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Tribal women corner the market on India's heat-hardy black goats

by K. Rajendran | Thomson Reuters Foundation
Thursday, 16 February 2017 07:38 GMT

Cutting out the middleman has helped rural people survive as they face worsening heat and drought as a result of climate change

By K. Rajendran

AGALI, India, Feb 16 (Thomson Reuters Foundation) - The lean black goats owned by the tribal people of Attapadi, in India's Western Ghats, are known for their resilience.

Not only are they resistant to most of the diseases that sicken other goats, they have a unique ability to prosper in southern India's increasingly severe heat, researchers say.

"Black goats can withstand even scorching heat without much care and attention," said T. Giggin, a professor of agriculture at Kerala Agricultural University.

That reputation for hardiness has not been lost on the region's livestock dealers, who in recent years have trekked into the foothills to buy the goats inexpensively from struggling tribal families and then sell them on, at much higher prices, in livestock markets.

Now, however, tribal communities have come together to cut out the middlemen and keep more income at home by establishing just one "goat village" where all the region's tribal people sell their animals at a fixed price to visiting buyers.

The change has helped shore up tribal families amid scorching heat that in recent years has dried up many streams in the region's hamlets and forced an increasing number of families to sell livestock or migrate to cities in Kerala and Tamil Nadu in search of work.

"This coming summer I have a strong weapon (against drought) – our indigenous Attapadi black goat," said Ponnamma Thaghachan, a 38-year-old farmer in the village of Kullappadi.


In previous years, Vijayan Nair, a livestock trader from Kozhikode, said he was able to purchase black goats from villages in Attapadi for 1,000 rupees ($15) each, as drought-hit families sold off stock in search of cash.

"Due to the early advent of the drought, almost all the other goat breeds across Kerala are tired," he said. "But demand for the tough Attapadi goats has been hugely raised."

His most recent visit, however, which aimed at taking home a dozen black goats for resale, wasn't quite so profitable.

In Agali, where local people now bring their goats for sale, the animals sell for a minimum of 280 rupees ($4) per kilo, or more than 5,000 rupees ($75) for a typical animal.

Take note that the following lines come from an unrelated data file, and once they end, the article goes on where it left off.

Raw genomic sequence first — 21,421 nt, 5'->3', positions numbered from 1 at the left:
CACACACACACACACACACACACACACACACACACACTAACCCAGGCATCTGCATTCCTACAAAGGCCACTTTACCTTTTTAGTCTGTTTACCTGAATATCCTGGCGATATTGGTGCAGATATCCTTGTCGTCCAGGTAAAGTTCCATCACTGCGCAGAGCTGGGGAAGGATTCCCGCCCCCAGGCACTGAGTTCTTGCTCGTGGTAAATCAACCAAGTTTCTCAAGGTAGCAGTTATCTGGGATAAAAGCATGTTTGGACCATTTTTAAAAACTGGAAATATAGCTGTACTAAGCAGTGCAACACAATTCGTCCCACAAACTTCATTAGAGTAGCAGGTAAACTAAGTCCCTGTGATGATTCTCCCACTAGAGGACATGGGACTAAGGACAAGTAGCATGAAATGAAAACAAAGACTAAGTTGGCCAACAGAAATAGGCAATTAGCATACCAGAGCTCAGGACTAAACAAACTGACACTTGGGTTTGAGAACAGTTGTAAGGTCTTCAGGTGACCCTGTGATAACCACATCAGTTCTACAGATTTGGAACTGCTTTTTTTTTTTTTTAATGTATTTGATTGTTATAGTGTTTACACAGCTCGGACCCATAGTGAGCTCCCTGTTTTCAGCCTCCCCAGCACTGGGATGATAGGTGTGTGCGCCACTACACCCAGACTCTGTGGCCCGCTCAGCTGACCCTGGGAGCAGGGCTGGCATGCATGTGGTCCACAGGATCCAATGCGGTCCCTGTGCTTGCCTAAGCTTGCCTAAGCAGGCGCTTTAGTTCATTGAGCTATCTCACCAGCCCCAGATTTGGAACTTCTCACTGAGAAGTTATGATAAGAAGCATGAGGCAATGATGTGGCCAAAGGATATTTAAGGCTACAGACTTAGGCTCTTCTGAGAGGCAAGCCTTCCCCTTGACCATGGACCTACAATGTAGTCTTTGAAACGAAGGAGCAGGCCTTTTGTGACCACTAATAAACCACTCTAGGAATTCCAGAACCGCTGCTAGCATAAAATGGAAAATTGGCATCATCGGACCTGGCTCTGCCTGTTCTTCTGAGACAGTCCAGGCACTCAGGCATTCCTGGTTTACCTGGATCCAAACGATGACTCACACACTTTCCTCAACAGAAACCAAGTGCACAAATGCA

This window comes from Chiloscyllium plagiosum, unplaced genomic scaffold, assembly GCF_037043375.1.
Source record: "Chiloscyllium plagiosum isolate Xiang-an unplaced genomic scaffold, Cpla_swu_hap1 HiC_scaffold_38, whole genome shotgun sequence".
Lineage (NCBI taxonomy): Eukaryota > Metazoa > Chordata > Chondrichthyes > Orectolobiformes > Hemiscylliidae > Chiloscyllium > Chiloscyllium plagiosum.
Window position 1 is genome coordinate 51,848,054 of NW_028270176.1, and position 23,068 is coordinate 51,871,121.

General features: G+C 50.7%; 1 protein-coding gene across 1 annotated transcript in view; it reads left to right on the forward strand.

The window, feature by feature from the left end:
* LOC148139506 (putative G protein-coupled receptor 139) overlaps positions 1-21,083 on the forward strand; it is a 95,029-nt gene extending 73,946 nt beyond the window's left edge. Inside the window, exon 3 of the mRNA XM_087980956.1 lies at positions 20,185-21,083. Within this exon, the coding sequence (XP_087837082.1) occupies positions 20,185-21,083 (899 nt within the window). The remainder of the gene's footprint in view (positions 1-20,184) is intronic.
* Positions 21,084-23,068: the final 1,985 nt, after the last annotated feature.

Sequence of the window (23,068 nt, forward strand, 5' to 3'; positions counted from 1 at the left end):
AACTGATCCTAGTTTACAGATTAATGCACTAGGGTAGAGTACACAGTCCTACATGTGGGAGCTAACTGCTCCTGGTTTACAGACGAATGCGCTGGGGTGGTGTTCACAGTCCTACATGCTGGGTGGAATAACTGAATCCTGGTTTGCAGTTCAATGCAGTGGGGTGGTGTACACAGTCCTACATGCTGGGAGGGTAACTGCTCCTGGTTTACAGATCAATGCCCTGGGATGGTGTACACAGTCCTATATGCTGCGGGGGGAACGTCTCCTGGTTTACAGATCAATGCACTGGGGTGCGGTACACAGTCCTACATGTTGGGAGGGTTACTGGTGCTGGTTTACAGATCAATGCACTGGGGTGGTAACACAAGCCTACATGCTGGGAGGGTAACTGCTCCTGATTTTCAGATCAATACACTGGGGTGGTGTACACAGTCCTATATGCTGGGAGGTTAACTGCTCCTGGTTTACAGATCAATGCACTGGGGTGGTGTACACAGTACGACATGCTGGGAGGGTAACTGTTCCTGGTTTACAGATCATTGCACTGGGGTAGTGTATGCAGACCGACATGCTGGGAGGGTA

"I sold my 20-kilo goat for 5,600 rupees ($84), and the money was immediately credited to my bank account," said Sundhari, a tribal woman who is among those raising the hardy goats.

"Now I am sorry that last summer I sold three goats, much bigger than this one, for just 1,000 rupees each," she told the Thomson Reuters Foundation.

The goat-selling cooperative, created by a coalition of women's self-help groups with the assistance of the National Livestock Mission, serves 192 tribal villages, its backers said.

"Now no middlemen can loot the tribes. People can sell Attapadi goats only through the goat village and buyers can purchase them only through us," said Seema Bhaskar, who coordinates the project for the National Livestock Mission.

Even at the higher prices, demand for the goats remains relatively strong, with 28 goats sold over one recent week in January.

"Every day we are getting inquiries from farmers across the state. They want the genuine breed," Bhaskar said.

Centralising sales could also help buyers, who sometimes inadvertently buy animals that are not Attapadi black goats, she said.

Joseph Kurian, a livestock farmer from Kottayam who visited the village recently, said he two years ago bought a goat that was sold as an Attapadi – but became aware he had been cheated when it fainted in the heat.

He said he was willing to pay a fair price – "but I should get the genuine breed," he said.

With summer temperatures continuing to rise in the region, Attapadi goat breeders say they're aware they may soon have competition from some of their buyers, who intend to begin breeding the handsome animals themselves.

The women are now looking to other products the cooperative might sell. One women's group in the neighbouring village of Pudur has started offering traditional medicines from a central sales point, and another group, in Sholayur, is now selling organic food.

(Reporting by K. Rajendran; editing by Laurie Goering :; Please credit the Thomson Reuters Foundation, the charitable arm of Thomson Reuters, that covers humanitarian news, climate change, resilience, women's rights, trafficking and property rights. Visit http://news.trust.org/climate)

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